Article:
Whilst an annual regatta had been held on Belmont Bay for some decades, the Belmont Regatta held on 1st January 1923 is the first run under the auspices of the newly formed Belmont Sailing Club. The photo in the album would be the earliest photograph of 16ft skiffs sailing on Belmont Bay.

Interestingly, John C. Reid, living in Weeroona on the shores of Lake Macquarie was the sailing club’s first patron, having been involved previously with the Belmont regattas as well as the regattas held on Newcastle Harbour. He was also a benefactor providing trophies for the club and had a high profile having formerly been the Mayor of Newcastle and the French Consul for Newcastle, there to assist French sailors. He played a significant role following the wreck of the ship Adolphe (1904, see below) in Newcastle Harbour. His younger brother Mark Christian Reid was the sailing club’s first President. Both of these men lived truly amazing lives.

Is there any possibility of getting a high resolution scan of a few of these photographs?  In particular the photo of the 1923 Belmont Regatta is priceless.

The skiffs in the club then used numbers on their sails instead of ensigns like other 16ft skiff clubs. Its hard to see, but it looks like the leading skiff has the number one on the sail, making it the skiff named ‘Clift’ (No numbers are visible on the sails just splotches – Marcus). That name Clift is significant in Belmont as you can see from your photo album. The Clifts were wealthy graziers from Breeza who would holiday at Belmont in their 17 room home.

Roger Steel, Historian, Belmont

Email to Marcus Bunyan 07/07/2021

 

'Adolphe' as photographed on 30 September 1904

 

This slide depicts the wreck of the Adolphe as photographed on 30 September 1904. You can also see the mast of the shipwreck Regent Murray in this photo.
University of Newcastle Library’s Cultural Collections

 

 

Adolphe

The Adolphe was a sailing ship that was wrecked at the mouth of the Hunter River in New South Wales, Australia, in 1904. The ship is now the most prominent of several wrecks on what is now the Stockton breakwall, which protects Newcastle harbour. The rescue of the ship’s crew has gone down in local maritime history as one of the most remarkable in local waters.

On 30 September 1904, the Adolphe was being towed through the entrance of Newcastle harbour by the tugs Hero and Victoria after an 85-day voyage in ballast from Antwerp under the command of Captain Lucas. Heavy seas prevented the tugs from holding her, and after the tug hawser parted she was swept first on to the wreck of the Colonist, then battered by waves that forced her on top of other submerged wrecks on what was then called the Oyster Bank. The lifeboat hurried to the scene and within two hours all 32 of the crew had been taken off. The northern breakwater of the entrance to the port of Newcastle was extended after the loss of the Adolphe. The French consul made an official visit to Newcastle to recognise the efforts of the lifeboat crew.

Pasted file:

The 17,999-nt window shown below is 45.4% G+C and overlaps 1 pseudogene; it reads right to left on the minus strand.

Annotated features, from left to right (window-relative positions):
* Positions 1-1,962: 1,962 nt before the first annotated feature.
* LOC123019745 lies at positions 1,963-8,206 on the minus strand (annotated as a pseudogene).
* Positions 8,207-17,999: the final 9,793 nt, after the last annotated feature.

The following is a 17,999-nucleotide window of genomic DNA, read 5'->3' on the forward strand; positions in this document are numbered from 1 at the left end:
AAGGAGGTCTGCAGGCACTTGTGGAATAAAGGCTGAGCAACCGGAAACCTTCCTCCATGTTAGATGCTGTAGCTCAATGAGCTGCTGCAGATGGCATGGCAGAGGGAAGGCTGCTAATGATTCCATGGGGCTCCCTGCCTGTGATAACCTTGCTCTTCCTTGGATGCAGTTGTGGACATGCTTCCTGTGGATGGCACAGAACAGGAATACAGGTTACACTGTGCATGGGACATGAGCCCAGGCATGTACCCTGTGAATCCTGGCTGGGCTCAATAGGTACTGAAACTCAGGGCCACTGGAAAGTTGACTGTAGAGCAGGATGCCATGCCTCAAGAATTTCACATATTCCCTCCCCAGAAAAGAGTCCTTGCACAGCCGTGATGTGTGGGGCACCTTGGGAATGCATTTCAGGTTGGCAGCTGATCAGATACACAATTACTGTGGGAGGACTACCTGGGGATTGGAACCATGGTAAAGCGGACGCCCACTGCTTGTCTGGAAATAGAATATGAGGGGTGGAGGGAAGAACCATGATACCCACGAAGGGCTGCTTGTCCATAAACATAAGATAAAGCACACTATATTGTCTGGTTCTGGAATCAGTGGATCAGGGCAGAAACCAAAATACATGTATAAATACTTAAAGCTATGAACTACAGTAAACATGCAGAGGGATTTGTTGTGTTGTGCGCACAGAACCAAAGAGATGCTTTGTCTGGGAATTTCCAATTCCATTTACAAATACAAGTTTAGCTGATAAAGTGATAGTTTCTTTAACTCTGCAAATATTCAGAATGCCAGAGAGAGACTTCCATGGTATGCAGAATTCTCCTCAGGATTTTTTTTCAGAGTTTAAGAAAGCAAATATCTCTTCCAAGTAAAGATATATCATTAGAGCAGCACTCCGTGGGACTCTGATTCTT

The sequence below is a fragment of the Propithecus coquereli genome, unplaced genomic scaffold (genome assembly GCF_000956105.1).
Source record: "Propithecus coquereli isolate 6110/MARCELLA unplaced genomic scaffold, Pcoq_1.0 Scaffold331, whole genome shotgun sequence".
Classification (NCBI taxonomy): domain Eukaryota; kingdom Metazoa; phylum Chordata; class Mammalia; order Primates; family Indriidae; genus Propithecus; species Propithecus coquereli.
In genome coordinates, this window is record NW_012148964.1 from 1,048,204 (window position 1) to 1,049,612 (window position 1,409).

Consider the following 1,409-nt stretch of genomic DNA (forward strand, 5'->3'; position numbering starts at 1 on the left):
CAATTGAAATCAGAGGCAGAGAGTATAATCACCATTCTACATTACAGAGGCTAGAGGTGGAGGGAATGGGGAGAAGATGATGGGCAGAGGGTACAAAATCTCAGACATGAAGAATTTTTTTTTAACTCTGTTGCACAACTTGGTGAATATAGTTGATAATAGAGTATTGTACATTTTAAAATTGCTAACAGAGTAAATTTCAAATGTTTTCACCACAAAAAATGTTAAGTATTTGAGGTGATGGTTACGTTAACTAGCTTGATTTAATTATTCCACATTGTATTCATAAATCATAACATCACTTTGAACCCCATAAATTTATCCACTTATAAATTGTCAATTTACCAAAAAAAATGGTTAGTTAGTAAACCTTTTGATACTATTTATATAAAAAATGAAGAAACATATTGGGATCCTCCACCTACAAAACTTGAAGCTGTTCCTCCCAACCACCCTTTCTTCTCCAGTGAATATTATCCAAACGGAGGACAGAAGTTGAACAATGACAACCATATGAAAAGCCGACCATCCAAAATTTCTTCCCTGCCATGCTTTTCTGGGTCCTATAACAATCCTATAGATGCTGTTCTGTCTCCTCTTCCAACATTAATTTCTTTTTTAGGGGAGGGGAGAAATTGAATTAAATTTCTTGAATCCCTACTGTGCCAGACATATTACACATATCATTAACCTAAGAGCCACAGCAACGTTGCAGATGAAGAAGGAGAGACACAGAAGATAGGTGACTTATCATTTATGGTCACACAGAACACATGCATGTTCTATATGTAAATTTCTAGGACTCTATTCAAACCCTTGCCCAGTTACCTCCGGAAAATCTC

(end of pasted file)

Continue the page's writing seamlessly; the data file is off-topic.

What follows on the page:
Text from the Wikipedia website

 

"Fun at The Lake," 17/19 February, 1923 in John "Jack" Riverstone Faviell 1922-1933 photo album

 

“Fun at The Lake,” 17/19 February, 1923 in John “Jack” Riverstone Faviell 1922-1933 photo album

 

"O.E.F. (O.E. Friend) & B.B.C. (Basil Cappers)," 17/19 February, 1923 in John "Jack" Riverstone Faviell 1922-1933 photo album

 

“O.E.F. (O.E. Friend) & B.B.C. (Basil Cappers),” 17/19 February, 1923 in John “Jack” Riverstone Faviell 1922-1933 photo album

 

"The Basil Cappers' departure for England," 9 March, 1923 in John "Jack" Riverstone Faviell 1922-1933 photo album

 

“The Basil Cappers’ departure for England,” 9 March, 1923 in John “Jack” Riverstone Faviell 1922-1933 photo album

 

"Untitled," 1923 in John "Jack" Riverstone Faviell 1922-1933 photo album

 

“Untitled,” 1923 in John “Jack” Riverstone Faviell 1922-1933 photo album

 

"Pan-American, 6666," 1923 in John "Jack" Riverstone Faviell 1922-1933 photo album

 

“Pan-American, 6666,” 1923 in John “Jack” Riverstone Faviell 1922-1933 photo album